AIDS Clinic Caught in Cash Crisis

By Susan Levine
Washington Post Staff Writer
Wednesday, May 18, 2005

The Whitman-Walker Clinic, the region's leading source of services for people with HIV/AIDS, is struggling with a financial crisis that has depleted much of its reserves and forced its board to begin considering program cutbacks. On Friday, for the first time in its three decades, the clinic was unable to meet payroll.

A string of escalating budget and funding problems is responsible, according to interim Executive Director Roberta Geidner-Antoniotti. The District Health Department and Prince George's County housing agency owe it more than $700,000 for past services, and a decision by United Way to change its schedule for disbursing contributions has delayed another couple of hundred thousand dollars since the start of the year, she said.

But an even greater potential issue is the clinic's apparent overcharging of government contracts going back at least two years. Geidner-Antoniotti and the board hired an independent consultant and lawyer to examine the billing formula for laboratory tests and then suspended billing for lab work until they can determine the extent of the liability to be repaid. It could be as much as $2 million, she said.

Other factors have held up new grants since March 1, though the clinic has continued to provide social support and medical, legal and educational assistance at an unreimbursed cost of $480,000 a month.

"It's a very serious situation," Geidner-Antoniotti acknowledged yesterday. "I do not believe we will close, but I cannot give anyone a 100 percent guarantee."

In a city with one of the worst AIDS epidemics in the country, the nonprofit organization's crisis could have major repercussions. Its effect would spread beyond the District's borders. Whitman-Walker, which opened in 1974 as a gay health clinic and built a national reputation, serves 7,000 clients throughout the Washington region. It has programs in the Maryland and Northern Virginia suburbs. Last year, it administered 8,000 HIV tests.

"The breadth and depth of what is done at Whitman-Walker is not to be found elsewhere in the U.S. under one roof," said D.C. Council member Jim Graham (D-Ward 1), the clinic's executive director for 15 years. "This type of organization, if we didn't have it, we'd have to invent it."

Graham expressed disappointment and concern over the clinic's dire finances -- upon his departure in late 1998, Whitman-Walker had $3.5 million in cash and endowment, plus real estate equity totaling more than $8 million -- but yesterday he looked forward, not backward. He gave administrators and the board high marks for owning up to the situation and pledged his support.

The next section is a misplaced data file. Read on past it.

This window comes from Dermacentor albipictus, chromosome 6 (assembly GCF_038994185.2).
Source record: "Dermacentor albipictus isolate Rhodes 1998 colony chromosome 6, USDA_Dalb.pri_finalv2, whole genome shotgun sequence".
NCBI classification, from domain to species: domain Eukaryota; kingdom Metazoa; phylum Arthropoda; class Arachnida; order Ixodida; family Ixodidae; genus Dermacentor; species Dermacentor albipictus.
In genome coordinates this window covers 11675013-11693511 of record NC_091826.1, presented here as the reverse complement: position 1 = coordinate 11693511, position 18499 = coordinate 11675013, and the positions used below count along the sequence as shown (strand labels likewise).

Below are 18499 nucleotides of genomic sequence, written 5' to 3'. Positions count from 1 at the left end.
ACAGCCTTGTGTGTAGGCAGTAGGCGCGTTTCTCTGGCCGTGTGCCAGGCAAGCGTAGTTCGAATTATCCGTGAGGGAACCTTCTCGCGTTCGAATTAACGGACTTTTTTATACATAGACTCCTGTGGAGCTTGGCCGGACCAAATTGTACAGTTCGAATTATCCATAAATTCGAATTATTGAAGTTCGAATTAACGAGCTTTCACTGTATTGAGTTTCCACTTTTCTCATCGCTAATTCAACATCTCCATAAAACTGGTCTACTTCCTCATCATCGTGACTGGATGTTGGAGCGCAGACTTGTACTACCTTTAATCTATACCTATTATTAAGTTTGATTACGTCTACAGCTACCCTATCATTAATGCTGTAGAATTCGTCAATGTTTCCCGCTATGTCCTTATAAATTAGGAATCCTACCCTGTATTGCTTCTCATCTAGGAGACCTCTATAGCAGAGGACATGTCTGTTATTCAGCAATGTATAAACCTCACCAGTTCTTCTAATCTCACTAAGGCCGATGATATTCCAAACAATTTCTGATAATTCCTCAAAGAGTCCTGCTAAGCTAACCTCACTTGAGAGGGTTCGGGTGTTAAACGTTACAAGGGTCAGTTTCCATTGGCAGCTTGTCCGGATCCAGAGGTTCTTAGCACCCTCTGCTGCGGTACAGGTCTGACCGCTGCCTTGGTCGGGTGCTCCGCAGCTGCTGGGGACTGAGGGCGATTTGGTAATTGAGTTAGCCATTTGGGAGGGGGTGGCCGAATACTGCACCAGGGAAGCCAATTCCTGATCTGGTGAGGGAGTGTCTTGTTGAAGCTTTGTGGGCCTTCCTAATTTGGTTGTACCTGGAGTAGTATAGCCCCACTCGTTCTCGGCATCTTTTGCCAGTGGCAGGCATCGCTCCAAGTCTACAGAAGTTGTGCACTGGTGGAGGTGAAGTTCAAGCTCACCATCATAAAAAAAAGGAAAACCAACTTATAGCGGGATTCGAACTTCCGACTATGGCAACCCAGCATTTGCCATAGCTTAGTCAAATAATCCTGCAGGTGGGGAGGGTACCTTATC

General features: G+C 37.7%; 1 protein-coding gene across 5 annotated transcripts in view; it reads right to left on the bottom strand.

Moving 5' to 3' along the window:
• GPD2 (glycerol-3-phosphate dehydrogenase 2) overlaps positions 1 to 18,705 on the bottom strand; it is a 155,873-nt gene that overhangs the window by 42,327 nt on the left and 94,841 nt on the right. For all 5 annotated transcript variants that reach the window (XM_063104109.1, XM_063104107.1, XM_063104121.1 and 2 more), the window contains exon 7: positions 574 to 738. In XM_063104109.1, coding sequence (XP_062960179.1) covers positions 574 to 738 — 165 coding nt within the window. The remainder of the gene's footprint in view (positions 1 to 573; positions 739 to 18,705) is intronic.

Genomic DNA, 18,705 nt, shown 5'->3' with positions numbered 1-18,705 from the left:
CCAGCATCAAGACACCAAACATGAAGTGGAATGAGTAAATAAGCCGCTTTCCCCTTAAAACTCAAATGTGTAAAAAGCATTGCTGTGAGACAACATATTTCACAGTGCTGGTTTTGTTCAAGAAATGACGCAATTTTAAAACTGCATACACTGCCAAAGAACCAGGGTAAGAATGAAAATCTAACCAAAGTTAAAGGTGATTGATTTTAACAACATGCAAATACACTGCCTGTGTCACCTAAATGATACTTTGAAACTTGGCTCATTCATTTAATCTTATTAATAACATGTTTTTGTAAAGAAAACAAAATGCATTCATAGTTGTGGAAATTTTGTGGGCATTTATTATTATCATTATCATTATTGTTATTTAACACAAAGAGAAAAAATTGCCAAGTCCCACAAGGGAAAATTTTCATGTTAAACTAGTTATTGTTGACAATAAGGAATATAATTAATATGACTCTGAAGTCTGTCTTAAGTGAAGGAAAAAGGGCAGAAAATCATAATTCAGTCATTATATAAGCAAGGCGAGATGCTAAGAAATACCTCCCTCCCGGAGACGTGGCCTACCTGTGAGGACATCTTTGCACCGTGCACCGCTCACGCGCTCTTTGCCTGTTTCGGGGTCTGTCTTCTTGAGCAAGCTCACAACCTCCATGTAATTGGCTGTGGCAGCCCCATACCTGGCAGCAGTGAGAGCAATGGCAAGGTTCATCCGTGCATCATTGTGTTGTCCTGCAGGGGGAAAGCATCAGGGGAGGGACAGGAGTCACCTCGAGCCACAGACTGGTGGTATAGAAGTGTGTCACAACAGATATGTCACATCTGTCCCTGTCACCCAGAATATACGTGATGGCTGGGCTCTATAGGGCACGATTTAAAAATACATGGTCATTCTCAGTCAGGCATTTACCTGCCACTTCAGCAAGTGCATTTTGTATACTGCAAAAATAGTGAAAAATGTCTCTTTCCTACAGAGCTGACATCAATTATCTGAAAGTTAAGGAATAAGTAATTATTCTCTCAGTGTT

"If this city and this region wants this organization to survive, and we should want it to survive, we've got to be prepared to provide resources sufficient for it" to do so, he said.

D.C. Health Director Gregg A. Pane also promised to help and conceded his department's failure to reimburse in a timely fashion. "We need to pay our bills and be good citizens with the community groups that provide services," he said. "We're trying to do what we can to expedite things."

Should Whitman-Walker curtail programs, "it'd be highly significant and something we don't want to see," Pane said.

The clinic began cutting back late last year, charging clients on a sliding scale, moving out of the rental housing business and reducing staff as it tried to refocus fiscally and close an anticipated deficit in its $29 million budget for 2005.

Meanwhile, it continued to dig into the laboratory services over-billing, a problem that Geidner-Antoniotti said appeared caused by innocent mistakes and not fraud.

Board members were scheduled to discuss cost-saving proposals last night. As much as 10 percent of the budget will need to be cut. "I believe we're taking the necessary steps," she said.

By Friday, the clinic hopes to pay its 240-plus staff members the balance of their last paychecks, nearly $300,000. Sixteen top managers elected to delay their salary completely.

"People are anxious, as you can imagine," Geidner-Antoniotti said.

Anxiety is starting to spread. "The clinic has played a leading role in the entire metropolitan region's response to AIDS for years," said Richard Rosendall, vice president for political affairs at the Gay and Lesbian Activists Alliance.

The sudden threat to its existence is sobering, he said: "I guess it's been easy, because they've always pulled through in the past, to be complacent."


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